Back in 1989 I made a 10′ x 8′ self-portrait composed of 6400 tiny xerox copies of a portrait of Andy Warhol.
I used an early Macintosh II to help me map the location of each “pixel”. It was the only Macintosh II on the entire University of Oregon campus, and while considered very powerful at the time (it lived in a special studio that only a select number of art student had access to) it was incredibly slow. I spent a lot of time asking the computer to do something and then waiting waiting waiting for the computer to do it’s work.
Sometimes I’d go get a cup of coffee and a candy bar. Other times I’d draw or write in a blank book I carried with me (a long forgotten practice I should probably revive) and one of the things I’d sketch were dream work-shops. Back in 1989 the production of photographic artwork required a lot of specialized and expensive tools, and even then I was starting to explore fabrication, and fantasized about having a shop equipped with a various sorts of cameras and lights and grip gear, a steenbeck, wood-working equipment and who knows what other sort of paraphinalia. (Actually, I could tell you exactly what, if I wasn’t too lazy to get out of bed and go fetch one of my notebooks from the shelve in the livingroom.)
The video above was made with photos taken on a $95 digital point and shoot and on my iPhone. I put it all together on iMovie, which calls the pan and scan of the images the “Ken Burns” effect, but in fact, Ken Burns merely popularized this sort of still image treatment; he did not invent it.
In fact, when I first got to New York City in the mid-Nineties, I made good money doing this sort of work. Back then it required something called a rostrum camera, and I didn’t even know how to operate one.
In addition to the (expensive and large) machine itself, Rostrum camera work (usually) required two people: an operator who knew how to run the machine, and a producer who understood the requirements of the project. Working together in a dark room they would map out camera moves, a start point and an end point and time between at a minimum, review and refine in preview mode, and then commit to film or videotape.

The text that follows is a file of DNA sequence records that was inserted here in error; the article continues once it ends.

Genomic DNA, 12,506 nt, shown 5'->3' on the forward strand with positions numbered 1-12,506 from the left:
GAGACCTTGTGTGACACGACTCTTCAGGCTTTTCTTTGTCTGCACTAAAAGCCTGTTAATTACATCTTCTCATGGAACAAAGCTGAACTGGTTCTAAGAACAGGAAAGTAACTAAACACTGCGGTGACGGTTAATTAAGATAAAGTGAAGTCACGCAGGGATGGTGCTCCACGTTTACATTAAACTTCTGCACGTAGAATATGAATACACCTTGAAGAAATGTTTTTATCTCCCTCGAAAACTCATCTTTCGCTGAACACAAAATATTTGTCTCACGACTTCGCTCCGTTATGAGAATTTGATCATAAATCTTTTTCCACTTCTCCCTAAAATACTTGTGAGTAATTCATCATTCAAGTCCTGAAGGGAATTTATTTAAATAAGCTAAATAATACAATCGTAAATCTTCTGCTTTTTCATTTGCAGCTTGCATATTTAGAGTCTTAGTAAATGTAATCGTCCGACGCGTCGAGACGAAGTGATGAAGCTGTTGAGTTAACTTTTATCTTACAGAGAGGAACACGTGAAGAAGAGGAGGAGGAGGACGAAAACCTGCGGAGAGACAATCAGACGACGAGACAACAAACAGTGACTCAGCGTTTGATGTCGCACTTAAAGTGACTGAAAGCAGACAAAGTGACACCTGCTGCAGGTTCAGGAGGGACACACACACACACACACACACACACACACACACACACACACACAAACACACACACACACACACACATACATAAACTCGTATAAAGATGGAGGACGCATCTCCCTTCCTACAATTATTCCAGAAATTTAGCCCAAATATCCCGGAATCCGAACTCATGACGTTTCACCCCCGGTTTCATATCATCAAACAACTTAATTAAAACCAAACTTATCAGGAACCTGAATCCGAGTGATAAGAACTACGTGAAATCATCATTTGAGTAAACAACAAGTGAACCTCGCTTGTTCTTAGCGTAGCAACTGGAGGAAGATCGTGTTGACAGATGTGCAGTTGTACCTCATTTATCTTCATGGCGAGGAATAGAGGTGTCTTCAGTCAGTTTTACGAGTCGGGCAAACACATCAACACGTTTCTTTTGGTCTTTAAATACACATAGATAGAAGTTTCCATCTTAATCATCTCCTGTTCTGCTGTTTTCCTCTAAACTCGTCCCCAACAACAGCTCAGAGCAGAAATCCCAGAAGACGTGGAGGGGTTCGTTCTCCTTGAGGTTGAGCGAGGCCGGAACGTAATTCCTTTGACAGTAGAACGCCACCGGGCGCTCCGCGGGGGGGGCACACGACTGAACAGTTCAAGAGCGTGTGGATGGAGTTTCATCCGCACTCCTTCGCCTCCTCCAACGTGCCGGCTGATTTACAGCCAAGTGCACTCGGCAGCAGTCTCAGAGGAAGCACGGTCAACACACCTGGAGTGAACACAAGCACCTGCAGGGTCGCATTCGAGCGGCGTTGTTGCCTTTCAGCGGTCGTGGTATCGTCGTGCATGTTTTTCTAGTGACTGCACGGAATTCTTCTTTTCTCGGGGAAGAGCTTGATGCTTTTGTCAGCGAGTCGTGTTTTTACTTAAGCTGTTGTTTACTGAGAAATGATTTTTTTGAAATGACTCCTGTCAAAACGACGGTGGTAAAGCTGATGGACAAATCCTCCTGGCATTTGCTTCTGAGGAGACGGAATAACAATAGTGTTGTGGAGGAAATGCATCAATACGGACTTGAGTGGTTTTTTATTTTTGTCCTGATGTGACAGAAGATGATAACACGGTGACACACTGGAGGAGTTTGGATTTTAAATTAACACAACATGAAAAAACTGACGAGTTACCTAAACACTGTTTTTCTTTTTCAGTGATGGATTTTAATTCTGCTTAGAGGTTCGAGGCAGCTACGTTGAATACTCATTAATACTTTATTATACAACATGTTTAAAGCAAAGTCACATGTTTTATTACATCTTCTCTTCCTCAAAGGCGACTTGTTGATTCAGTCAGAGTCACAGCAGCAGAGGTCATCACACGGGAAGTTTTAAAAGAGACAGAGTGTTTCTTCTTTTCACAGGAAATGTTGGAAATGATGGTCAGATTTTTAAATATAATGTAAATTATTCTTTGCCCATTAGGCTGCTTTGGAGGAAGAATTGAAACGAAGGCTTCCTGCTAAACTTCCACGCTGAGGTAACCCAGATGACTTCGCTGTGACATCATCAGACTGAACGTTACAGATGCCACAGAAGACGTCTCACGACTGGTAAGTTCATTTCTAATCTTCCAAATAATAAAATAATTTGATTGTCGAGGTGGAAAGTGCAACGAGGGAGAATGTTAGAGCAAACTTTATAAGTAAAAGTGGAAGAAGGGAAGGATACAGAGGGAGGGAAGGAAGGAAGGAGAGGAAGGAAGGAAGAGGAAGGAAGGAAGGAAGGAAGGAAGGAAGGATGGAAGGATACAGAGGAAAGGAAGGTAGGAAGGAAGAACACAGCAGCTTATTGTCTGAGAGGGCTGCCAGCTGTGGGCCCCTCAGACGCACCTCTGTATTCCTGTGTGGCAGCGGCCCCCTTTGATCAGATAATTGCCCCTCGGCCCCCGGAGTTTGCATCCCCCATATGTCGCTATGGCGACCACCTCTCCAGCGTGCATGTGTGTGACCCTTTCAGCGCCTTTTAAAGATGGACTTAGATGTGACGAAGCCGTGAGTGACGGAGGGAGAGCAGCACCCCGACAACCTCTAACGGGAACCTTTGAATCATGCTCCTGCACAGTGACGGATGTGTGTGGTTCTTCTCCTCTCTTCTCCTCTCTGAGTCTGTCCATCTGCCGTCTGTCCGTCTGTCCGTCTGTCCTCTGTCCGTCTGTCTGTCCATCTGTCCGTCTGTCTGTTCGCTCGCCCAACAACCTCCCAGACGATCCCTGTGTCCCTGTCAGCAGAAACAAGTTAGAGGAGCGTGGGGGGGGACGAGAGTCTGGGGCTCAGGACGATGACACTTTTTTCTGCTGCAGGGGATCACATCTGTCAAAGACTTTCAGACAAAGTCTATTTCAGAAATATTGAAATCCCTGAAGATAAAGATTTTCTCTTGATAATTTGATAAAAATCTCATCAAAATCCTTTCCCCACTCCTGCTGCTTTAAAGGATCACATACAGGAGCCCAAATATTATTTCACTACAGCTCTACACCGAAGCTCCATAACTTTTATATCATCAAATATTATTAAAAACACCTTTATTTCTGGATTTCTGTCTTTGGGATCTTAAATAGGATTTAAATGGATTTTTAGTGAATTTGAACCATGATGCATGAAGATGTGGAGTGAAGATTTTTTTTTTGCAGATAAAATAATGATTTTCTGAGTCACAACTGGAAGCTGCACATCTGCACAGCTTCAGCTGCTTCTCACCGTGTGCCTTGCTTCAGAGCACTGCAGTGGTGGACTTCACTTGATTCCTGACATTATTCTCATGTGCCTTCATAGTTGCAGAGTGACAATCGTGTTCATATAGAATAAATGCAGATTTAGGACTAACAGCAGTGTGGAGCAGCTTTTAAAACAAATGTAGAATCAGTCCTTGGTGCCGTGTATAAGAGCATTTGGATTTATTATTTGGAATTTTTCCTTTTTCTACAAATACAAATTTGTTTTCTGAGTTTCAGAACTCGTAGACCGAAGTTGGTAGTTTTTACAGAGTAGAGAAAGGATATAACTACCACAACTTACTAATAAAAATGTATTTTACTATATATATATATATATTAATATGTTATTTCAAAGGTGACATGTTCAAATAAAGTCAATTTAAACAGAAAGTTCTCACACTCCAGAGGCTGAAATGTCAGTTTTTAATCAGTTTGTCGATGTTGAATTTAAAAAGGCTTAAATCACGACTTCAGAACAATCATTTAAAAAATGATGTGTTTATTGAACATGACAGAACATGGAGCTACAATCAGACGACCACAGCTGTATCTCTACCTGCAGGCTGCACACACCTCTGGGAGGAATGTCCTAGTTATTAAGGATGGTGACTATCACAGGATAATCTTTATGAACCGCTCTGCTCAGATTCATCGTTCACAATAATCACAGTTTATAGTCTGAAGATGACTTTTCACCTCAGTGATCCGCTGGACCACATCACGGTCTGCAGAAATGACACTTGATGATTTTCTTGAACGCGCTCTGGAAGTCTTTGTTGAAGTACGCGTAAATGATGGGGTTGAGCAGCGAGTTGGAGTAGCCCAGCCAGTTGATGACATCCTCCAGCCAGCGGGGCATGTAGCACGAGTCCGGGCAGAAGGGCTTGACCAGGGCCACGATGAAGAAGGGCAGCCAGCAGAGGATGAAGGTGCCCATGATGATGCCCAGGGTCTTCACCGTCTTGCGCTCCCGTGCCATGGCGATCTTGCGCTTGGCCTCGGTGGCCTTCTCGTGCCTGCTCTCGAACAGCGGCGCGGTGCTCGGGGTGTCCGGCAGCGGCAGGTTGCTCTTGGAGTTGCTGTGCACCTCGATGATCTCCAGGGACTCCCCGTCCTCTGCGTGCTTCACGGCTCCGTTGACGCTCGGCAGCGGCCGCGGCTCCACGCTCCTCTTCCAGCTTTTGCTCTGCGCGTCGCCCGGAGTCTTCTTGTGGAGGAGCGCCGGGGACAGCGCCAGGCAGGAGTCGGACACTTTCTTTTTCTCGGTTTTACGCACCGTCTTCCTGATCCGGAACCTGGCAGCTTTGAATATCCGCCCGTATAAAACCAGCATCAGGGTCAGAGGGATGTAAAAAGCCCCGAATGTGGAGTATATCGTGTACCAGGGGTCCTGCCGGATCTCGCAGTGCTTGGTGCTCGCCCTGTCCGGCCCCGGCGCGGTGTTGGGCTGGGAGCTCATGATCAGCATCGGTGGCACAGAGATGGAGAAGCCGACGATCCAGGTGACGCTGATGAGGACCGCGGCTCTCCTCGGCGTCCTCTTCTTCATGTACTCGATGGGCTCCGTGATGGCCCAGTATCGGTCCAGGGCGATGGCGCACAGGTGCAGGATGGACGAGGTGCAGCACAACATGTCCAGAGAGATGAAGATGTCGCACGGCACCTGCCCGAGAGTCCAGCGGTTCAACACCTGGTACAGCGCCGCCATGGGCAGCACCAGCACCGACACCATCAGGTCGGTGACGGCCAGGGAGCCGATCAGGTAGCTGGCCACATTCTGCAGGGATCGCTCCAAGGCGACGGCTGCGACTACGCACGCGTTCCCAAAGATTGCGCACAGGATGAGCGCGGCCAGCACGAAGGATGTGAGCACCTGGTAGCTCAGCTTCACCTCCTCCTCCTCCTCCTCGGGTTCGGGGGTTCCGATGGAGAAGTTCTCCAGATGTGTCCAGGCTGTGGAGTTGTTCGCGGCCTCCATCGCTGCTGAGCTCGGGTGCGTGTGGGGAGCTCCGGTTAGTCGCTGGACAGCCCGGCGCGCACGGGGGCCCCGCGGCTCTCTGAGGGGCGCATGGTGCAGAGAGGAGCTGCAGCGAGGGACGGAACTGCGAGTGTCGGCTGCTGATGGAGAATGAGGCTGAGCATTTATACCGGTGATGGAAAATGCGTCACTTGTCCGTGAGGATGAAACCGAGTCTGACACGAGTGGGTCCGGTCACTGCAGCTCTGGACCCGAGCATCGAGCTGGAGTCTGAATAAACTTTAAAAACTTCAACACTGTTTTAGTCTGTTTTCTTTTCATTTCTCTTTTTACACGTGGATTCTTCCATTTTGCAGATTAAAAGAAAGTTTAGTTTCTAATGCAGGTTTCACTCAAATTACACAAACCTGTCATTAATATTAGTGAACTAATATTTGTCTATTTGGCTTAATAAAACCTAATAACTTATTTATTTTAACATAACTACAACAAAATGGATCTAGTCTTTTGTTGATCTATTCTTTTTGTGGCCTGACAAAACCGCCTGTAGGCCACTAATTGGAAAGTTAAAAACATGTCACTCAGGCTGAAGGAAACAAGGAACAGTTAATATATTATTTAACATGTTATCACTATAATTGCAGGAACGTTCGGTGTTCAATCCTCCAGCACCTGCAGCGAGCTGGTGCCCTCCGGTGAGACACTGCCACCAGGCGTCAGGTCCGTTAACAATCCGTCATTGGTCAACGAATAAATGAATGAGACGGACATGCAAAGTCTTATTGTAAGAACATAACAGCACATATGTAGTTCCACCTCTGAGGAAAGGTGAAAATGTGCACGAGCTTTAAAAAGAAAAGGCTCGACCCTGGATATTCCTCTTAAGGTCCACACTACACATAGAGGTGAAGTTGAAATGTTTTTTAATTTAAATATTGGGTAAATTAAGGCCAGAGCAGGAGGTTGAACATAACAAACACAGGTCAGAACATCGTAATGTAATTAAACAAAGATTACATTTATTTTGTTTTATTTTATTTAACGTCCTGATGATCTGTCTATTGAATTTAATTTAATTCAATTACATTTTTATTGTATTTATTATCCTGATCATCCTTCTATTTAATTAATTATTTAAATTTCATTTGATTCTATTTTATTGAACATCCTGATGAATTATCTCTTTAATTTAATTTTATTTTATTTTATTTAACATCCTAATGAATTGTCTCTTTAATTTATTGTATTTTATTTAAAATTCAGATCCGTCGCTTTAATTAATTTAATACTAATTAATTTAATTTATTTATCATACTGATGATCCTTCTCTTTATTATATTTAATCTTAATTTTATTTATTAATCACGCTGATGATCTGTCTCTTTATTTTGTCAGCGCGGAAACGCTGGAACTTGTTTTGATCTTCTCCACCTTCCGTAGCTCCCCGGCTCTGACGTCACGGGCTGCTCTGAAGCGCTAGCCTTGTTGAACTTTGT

The greatest cost was in the machine time, $200/hour or more in 1995; plus an operator, $40-$60/hour, plus me.
But around 1997 I bought an Media100 and a copy of the Adobe After Effects production bundle. Regular old After Effects cost about $500 and was protected by a serial number; the Production Bundle had a passle of more advance annimating features, and was protected with a dongle. (The same was true of my Media100; the board itself cost about $2500, but various dongles unlocked more powerful features. The collection of M100 dongles I owned cost about $35,000)
I was only interested in one feature of the After Effects Production bundle: the acceleration/deceleration controls for its 2-D animation. Without it 2-D animation on After Effects looked amateurish; with it the look of rostrum camera work could be duplicated, at a fraction of the cost. Being ahead of the curve on this (and a few other digital video things) is more or less how I was able to buy my house.
Over at The American Scene David Session has a post entitled You Don’t Get to Keep the Sexual Revolution and Give Back the Sex. I offered this comment:
I arrived at the court house about an hour before they opened their doors, and found a woman already waiting. She was about 80 years old and she told me she’d never received a ticket and had never been in traffic court before and could I tell her what to expect.
As we talked I found out that she was a doctor and also a professor of medicine, with some non-trivial medical discoveries to her credit.
[I] also found out that her husband was also a doctor, and in fact they had met and married in medical school, an this was notable, because at the time, women med student were unusual, and it was the medical school policy that if a woman student married, she would be expelled.
The rationale for this policy was that if a woman married, she (likely) soon become pregnant and have to drop out of her studies, so expelling women who married was simply opening up a spot to another student that much sooner.
I don’t recall the details of how she and her husband fought this policy, but obviously they were successful. I do recall her telling me that she graduated #1 in her class, and I believe she was telling the truth.
[T]he idea that the great copyright concern of our time is that The Mouse will be private property for another hundred years or that there are orphan works the public is clamoring for access to is farcical in the extreme, and Ms. Rosen and The Atlantic should be ashamed of further promulgating this poisonous and false meme.
The wholesale violation of copyright, done as cavilierly as people break speed limits has devastated a generation of independent professional creative voices, and left a world of corporate mega works and whatever amateurism can be sustained with a laptop and a blogger or YouTube account. This era will produce no Kevin Smiths or Werner Herzogs because just like you and everyone else Smiths and Herzogs need to eat.
The video offered above was assembled using Apples iMovie, a startlingly powerful video editing package that come free with the purchase of any Macintosh. The rostrum camera Ken Burns Effect work I did took about 30 minutes. It’s not as precisely crafted as what I would have done 20 years ago, but its good enough, costs orders of magnitude less, and I did it on a laptop, sitting in my bed on Sunday morning. When it came time to compile and upload the movie to YouTube, I had bacon and pancakes with my family.